Our son Nathan work on the pole beans

As the summer season starts, it is a pleasure to stroll the garden and see how things are growing. Our squash seems to grows by the minute.The bee attracting wildflowers are just gorgeous, and the green, purple and yellow beans are taking off. This is our first time growing kohlrabi,
from the broccoli family, and it has been very successful. This funny
looking plant is best peeled and sliced and eaten raw with a bit of salt
or put in salads. It has a subtle flavor, much
like the cabbage heart. Rutabagas are wonderful, even in the summer. They are not as sweet as when grown in the winter,
but still delicious. “Easter Egg” radishes are
available, coming in colors from red, purple, pink to white (ping pong
radish). The leaves got nibbled on, but this does not affect the radish
flavor at all.
has been harvested and is now drying for a few weeks. I made the mistake of leaving them in the ground til all the leaves dried up (like you do for onions). This causes the bulbs to split and they don’t have the leaf sheaves to form the wrappers around the garlic head. They are still good to eat. How will I remember this for next year? G – Green  G – Garlic. Leaves still have to have some green in Garlic. THAT’S how I remember things!

There are 175 tomato and tomatillo plants,
( approx.20+ varieties) are 
thriving in a field that was once an animal pen. With years of manure,
these fields are nutrient rich.  Hopefully they will be ripe in the next
few weeks! We will have tons of tomatoes for canning and eating, from big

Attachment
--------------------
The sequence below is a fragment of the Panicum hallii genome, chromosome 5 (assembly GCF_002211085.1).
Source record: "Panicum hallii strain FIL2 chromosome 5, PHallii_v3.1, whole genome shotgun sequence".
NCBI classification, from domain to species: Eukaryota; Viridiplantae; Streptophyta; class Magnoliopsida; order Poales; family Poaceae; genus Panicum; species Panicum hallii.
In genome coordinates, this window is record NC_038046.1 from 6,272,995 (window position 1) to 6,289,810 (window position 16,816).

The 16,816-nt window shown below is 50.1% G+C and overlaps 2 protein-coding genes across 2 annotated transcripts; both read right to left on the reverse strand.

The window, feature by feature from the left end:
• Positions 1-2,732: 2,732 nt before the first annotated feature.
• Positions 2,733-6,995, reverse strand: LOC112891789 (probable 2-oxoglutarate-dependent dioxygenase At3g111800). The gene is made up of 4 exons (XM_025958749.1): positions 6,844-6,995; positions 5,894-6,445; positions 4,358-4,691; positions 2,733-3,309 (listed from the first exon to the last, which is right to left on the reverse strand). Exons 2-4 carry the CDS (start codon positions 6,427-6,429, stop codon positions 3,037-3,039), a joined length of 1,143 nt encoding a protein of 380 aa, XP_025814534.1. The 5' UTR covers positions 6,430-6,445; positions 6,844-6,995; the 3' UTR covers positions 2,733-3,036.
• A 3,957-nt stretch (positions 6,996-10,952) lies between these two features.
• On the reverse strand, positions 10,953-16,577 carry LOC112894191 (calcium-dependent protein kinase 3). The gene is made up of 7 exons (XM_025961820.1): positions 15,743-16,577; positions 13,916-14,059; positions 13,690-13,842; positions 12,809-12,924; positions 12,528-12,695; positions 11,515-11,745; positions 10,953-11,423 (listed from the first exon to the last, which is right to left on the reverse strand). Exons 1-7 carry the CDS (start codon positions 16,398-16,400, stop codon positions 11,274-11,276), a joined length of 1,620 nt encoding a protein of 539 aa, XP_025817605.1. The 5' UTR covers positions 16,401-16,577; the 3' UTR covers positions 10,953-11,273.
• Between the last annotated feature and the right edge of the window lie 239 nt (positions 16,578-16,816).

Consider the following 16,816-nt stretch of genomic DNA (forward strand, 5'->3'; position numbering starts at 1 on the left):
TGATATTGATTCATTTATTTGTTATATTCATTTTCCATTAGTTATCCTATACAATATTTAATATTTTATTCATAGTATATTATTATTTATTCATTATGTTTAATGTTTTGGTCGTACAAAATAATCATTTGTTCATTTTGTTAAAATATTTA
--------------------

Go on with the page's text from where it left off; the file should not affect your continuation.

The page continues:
to cherry sizes, as well as a variety of colors.The eggplants are thriving, with blossoms just starting. The cukes have just been transplanted, and hopefully soon we will have lots of eating and pickling types. Corn is finally in the ground and growing; a bit of a late start but not too late! The lettuce
is now gone and we SHOULD have had other plants growing by now, but we
sometimes get too busy and that is where taking notes for
next year will help! New seedlings are growing in the greenhouse now.

good portion of the squash, peppers and basil
just did not grow, as well as some other crops. It is sometimes a
mystery and trying to figure it out takes education, trial and error, or
success. You learn to not be too disappointed and just move on!

The fox was back this
week, and we have lost another three hens. That makes five total. We
are down to 22 hens and 9 pullets (“teen aged,” not yet laying). We are
now letting them free range in a very large backyard area behind their
coop.We give them lots of veggie scraps as well as their laying food. It
is enclosed with chicken wire and, so far, we have lost no more. Darryl
did see a fox prowling the outside of the coop one morning this week,
but it could not get in.

For our Farmer’s Market people, I have been out of town, again, so I am getting this letter out late. Tomorrow we hope to have available:
green onions
green, purple and yellow beans
maybe some cilantro and basil

See you then!